The Struggle for Greater Female Presence in 21st Century Encyclopedias


The Struggle for Greater Female Presence in 21st Century Encyclopedias

Narration of facts by female voices in an attempt to reduce the gender gap. This was the proposal of a group women working with Mexican Wikimedia that set the stage for what we now know as Editatona, a marathon exclusively for women during which Wikipedia articles on a specific subject are edited, created and improved based on reliable and verifiable sources.

This has allowed Editatona to significantly increase female texts on Wikipedia, today’s major online source of information.

This specific approach to try to reduce the gender gap led Editatona to receive one of the 2018 FRIDA Awards in the Technology and Gender category.

Carmen Alcázar, the coordinator of Editatona, told LACNIC News that the idea for the project came to them after conducting some research, when they realized that the free encyclopedia (Wikipedia) “lacked the vision of half of the world’s the population.” 

Why was Editatona created? What inspired you to bring women’s voices to Wikipedia’s narrative? 

In 2014 we learned that only one out of ten Wikipedians was a woman, a fact that led us to reflect on how this was affecting the world’s most important online information tool. We discovered that women’s low levels of participation in the edition of Wikipedia affected its numbers —that year, only 16% of biographies available on Wikipedia were those of women— and the quality of the content created suffered, with many articles marked by sexist bias.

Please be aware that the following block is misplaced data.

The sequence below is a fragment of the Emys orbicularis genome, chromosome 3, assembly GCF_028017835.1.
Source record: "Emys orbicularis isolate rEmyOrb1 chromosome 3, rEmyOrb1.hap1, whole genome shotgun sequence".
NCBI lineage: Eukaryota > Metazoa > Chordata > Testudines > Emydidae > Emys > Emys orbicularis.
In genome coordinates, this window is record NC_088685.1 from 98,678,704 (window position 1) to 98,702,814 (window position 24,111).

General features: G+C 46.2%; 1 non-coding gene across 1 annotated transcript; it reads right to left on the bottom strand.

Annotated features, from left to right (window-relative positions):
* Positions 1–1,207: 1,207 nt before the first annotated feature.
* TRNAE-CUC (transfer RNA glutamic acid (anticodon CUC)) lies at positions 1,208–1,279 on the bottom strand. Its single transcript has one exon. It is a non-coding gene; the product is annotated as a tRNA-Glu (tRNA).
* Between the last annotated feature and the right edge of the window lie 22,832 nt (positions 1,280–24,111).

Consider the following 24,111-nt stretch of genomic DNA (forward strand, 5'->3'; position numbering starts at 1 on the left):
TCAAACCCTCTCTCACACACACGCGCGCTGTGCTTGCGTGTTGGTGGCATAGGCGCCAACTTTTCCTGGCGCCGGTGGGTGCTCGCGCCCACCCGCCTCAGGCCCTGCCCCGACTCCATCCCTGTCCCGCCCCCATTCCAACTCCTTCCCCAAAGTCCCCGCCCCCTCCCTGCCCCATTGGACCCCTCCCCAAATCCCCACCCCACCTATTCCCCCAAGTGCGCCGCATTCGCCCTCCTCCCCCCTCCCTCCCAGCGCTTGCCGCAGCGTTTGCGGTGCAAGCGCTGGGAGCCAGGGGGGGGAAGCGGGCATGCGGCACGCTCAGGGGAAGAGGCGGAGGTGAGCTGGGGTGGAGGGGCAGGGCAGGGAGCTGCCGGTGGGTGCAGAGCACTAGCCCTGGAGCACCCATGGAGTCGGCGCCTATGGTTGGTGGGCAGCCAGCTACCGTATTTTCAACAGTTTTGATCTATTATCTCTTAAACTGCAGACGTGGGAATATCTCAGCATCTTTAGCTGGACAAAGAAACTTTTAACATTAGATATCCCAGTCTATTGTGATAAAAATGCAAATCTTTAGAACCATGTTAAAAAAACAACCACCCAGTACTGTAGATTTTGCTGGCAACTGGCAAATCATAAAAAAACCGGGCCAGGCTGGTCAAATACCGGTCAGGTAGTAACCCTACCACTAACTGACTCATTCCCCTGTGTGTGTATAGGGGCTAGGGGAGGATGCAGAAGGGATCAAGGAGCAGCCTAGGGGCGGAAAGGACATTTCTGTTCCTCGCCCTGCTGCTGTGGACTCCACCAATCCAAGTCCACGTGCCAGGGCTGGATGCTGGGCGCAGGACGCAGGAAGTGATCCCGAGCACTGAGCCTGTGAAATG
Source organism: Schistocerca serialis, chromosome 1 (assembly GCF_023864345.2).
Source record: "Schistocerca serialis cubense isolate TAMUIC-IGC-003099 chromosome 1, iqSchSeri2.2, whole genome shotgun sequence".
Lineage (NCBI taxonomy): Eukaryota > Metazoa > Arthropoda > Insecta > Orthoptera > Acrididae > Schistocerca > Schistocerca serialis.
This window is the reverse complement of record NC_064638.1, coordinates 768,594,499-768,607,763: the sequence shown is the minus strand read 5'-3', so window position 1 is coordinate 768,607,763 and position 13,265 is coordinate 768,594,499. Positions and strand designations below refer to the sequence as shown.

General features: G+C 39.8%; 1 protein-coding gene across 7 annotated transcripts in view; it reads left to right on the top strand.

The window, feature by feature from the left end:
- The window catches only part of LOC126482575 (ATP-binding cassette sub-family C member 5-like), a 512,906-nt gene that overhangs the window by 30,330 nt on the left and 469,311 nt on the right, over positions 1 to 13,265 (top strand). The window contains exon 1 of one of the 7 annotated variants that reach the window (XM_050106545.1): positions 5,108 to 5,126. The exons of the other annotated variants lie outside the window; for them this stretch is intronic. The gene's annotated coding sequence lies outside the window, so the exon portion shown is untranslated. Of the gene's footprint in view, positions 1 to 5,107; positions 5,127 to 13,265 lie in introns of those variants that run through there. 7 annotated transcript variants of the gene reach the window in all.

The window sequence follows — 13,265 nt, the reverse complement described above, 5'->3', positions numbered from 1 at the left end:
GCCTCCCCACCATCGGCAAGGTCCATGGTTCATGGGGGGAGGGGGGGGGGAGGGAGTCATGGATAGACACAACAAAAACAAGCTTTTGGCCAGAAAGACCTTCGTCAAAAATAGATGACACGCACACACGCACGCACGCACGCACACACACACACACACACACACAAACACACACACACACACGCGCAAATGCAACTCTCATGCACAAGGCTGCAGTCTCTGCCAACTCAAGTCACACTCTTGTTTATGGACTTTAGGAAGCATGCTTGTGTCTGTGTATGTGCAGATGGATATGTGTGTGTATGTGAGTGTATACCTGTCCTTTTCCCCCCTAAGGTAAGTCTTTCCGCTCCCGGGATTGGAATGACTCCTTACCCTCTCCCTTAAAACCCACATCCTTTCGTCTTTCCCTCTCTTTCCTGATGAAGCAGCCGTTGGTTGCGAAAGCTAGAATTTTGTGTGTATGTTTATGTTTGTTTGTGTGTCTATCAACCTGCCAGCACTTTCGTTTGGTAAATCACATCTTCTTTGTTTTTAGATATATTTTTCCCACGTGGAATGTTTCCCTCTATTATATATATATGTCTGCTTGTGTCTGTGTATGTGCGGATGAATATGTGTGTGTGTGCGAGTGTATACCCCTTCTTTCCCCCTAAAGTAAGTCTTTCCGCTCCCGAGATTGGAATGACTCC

How would you define the term editatona? How do editatonas contribute to gender equality on Wikipedia?

The term editatona (Spanish for women’s editathon) comes from the term used to refer to the collaborative event model which is so popular in the world of technology —hackathon— except that, instead of computer code, participants produce Wikipedia articles. Although Wikipedia editathons have never reached the levels of toxicity or reproduction of sexist behaviors that have occurred in European and American hackathons or LAN parties such as the Campus Party, participants did experience uncomfortable situations caused by men’s behavior towards women, mostly people who only attended to prowl, as well as participants or strangers reproducing behaviors such as mansplainning.

Editatona is the feminist response to editathons. Both are marathons for editing and creating Wikipedia articles, but there are fundamental differences among the two: ours are exclusively led and organized by women and always address gender-related topics. In addition to the editing workshop, editatonas also offer workshops on inclusive language and sensitivity and gender equality in writing.

Editatona works to build a diverse encyclopedia, one that truly represents the totality of knowledge, with a gender perspective and as a response to the prevailing sexist and gender biased community.

Do you believe that the different editions of Editatona have helped increase the number of Wikipedia articles by women and improved their content? In your opinion, have they helped balance the narration?